Skip to main content
Logos, USPTO Style

This post inspired me to talk a bit about how the USPTO classifies logos.

The USPTO designates six digit coded numbers for each & every logo that's submitted. And, boy, do they get specific. Let's take a look at some examples:

020315: Women wearing scarves on their heads

This logo is registered to Duncan Sutherland who is using this logo in connection with skin care services & products.

Most logos are going to have more than one coding and this mark is no different: 020322, busts of women in profile; 020324, women depicted in caricature form; and, 261101, rectangles.

040525: Other mythological or legendary animals

This interesting logo is owned by Stone Brewing Co. for clothing. Of course, this logo is also coded for beer steins, 110302.

160108: Telephones

Sam Chiodo owns this logo for concierge services & is also coded with 021107: arms, fingers, hands, etc.; 090312: gloves; 110325: serving trays

By looking at just 3 examples, you can see how detailed the process is when filing for a trademark on your logo.

When having a logo search done, it's absolutely a priority that the correct design codes are searched.

If you've got a logo & are wondering what codes apply to you, let me know,

Don't forget about the month long promotion we're running for our blog readers!


Popular posts from this blog

Trademark 101: State Trademark or Federal Trademark?

Now that you know what a trademark is, what a trademark isn’t, and that you should get a trademark, let’s explore if a State trademark or Federal trademark is most appropriate for your needs.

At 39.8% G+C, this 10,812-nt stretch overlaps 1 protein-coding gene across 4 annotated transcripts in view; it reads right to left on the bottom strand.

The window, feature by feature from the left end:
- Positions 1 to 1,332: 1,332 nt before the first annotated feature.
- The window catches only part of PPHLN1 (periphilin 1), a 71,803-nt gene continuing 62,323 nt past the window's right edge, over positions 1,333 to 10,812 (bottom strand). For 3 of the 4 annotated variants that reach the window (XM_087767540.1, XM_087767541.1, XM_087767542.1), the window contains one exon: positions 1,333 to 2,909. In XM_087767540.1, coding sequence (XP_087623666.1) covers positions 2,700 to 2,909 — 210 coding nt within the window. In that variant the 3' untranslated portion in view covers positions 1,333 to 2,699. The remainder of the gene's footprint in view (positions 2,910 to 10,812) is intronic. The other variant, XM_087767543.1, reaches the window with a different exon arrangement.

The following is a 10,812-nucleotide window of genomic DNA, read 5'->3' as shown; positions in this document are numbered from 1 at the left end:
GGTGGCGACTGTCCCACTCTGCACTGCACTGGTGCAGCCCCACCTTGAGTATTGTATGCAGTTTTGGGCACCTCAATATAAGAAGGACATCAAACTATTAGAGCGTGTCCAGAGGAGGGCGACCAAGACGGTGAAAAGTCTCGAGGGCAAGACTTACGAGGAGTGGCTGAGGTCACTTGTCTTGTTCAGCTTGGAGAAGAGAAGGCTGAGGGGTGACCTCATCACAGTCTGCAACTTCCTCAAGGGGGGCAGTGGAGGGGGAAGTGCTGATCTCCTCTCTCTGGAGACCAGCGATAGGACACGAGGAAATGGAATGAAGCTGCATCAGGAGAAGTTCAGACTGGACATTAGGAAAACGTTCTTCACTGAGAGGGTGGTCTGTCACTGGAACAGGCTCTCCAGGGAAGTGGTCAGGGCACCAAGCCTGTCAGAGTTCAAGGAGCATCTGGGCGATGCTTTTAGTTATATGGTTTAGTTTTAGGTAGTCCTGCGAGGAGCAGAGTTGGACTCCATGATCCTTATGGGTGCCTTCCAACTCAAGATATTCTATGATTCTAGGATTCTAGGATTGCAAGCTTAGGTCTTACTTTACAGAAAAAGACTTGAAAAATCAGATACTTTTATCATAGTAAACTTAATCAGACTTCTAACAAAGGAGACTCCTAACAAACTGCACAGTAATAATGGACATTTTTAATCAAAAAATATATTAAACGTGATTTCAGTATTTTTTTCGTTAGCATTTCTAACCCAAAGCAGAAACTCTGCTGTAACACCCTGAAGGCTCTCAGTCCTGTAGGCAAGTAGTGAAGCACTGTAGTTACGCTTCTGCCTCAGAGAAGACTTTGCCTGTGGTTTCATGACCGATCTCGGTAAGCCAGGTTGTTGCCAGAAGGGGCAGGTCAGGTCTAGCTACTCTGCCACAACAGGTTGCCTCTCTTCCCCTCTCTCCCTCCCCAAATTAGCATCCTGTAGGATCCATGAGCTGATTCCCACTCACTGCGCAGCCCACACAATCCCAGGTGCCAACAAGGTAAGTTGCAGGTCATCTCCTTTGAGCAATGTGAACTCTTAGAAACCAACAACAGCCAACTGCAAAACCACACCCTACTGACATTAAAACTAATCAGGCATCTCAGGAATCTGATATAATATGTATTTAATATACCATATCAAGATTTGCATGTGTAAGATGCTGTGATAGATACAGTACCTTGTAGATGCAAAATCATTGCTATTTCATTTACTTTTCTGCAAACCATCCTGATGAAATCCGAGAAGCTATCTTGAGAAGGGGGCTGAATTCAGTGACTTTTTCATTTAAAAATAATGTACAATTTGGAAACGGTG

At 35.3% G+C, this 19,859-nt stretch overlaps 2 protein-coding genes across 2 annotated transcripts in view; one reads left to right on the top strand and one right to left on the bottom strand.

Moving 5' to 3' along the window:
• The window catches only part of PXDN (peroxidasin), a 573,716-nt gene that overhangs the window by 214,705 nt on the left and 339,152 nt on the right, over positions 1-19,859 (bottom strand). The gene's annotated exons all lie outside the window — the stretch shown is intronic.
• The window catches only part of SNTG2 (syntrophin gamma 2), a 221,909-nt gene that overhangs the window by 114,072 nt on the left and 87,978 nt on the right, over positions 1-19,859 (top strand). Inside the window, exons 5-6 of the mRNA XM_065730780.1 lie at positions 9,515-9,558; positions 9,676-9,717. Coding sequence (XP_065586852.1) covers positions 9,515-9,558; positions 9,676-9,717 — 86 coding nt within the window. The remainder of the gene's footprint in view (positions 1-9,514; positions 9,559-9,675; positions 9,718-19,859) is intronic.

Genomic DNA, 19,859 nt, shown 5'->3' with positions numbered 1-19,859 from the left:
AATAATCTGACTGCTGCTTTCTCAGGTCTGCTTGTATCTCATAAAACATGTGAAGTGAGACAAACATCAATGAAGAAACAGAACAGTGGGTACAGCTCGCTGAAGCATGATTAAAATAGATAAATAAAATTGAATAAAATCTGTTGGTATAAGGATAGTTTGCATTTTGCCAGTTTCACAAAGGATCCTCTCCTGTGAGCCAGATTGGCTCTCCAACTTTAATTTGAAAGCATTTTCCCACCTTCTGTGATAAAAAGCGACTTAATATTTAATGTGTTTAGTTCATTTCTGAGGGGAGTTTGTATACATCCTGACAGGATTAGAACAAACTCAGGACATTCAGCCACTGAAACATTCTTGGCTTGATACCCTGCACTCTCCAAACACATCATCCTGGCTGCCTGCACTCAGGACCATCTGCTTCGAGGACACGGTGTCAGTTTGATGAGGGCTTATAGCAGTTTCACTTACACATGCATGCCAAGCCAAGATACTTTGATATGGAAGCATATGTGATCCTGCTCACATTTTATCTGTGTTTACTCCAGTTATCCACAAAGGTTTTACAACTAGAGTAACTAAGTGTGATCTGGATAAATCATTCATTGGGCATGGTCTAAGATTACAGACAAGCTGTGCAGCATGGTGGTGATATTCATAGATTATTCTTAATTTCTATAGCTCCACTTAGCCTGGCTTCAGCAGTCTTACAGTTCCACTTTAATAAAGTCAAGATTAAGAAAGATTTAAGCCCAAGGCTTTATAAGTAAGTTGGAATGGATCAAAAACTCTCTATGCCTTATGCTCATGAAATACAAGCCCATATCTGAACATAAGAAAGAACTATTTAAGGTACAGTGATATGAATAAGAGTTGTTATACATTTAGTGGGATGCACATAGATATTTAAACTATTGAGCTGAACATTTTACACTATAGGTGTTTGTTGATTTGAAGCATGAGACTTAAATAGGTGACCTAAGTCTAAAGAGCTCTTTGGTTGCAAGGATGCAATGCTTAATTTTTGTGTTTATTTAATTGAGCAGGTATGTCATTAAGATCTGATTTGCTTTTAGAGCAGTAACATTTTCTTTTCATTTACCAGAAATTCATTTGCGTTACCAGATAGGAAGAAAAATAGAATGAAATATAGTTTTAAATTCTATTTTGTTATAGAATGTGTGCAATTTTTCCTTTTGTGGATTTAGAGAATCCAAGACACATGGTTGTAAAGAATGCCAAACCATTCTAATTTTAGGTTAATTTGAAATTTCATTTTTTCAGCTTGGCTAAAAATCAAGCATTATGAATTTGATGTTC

For the USA, trademarks can be obtained either at the State level or the Federal level. So, which do you need? I’ll explain both and that’ll give you a clearer picture as where to go from here.
First and foremost, a State trademark gives you trademark protection for that specific state whereas a Federal trademark gives you trademark protection nationwide. Simple enough, yes? But, which is the right trademark for your needs?
1)Are you actively in business? 2)Are you only doing business in one city or county or just statewide?
If you answered yes to both, then exploring a State trademark is your next step. Here are some advantages to a State trademark:
·The right to expand statewide. The name will be waiting for you in other metros. ·If another mark is infringing upon yours within the state, you’ll have a…

Trademark 101: Should You Trademark?

Now that we know what a trademark is and is not, let’s dive into the next logical question: should you trademark?
The easiest way to answer this question is to look at your business and your plans for it.
-Is the name, logo, or slogan an integral part of your business? -Are you doing business on a statewide or nationwide or international level? If you’re only doing business citywide or countywide, do you see potential for geographical growth? -Would another business in your industry using the same or similar name hurt your business? In other words, is it possible you’d lose customers if someone had the same or similar name in your industry?
If you answered yes to any of the above then exploring a trademark is the way to go.
Here’s what a US Federal trademark gives you:
·A legal presumption of your ownership of the mark and your exclusive right to use the mark nationwide on or in connection with the goods/services listed in the registration (whereas a state registration only provides rights…

Trademark 101: What Isn’t a Trademark?

Yesterday’s post was all about what a trademark is so today we’re going to talk about what a trademark is not. Knowing both sides of that coin will give you a clear idea if a trademark is right for you or not.
Let’s use yesterday’s examples as a jumping off point:
·PEACE is the name of your new clothing line and your logo is the peace sign. Both of these things appear on the tags that are attached to the clothing items. You have a variety of designs and sayings that appear on the front of your clothing items, e.g. the front of a t-shirt.
·LOVE is the name of your daycare services. Your slogan, Love blooms here, appears on the web site, the brochures for new parents, the signage inside & outside of the facility. There are also multiple heart designs, created by you, used in your advertisements.
·HAPPINESS is the name you use for your invention, a new kind of food processor. You have stacks & stacks of technical documents explaining how your invention works and every page has the n…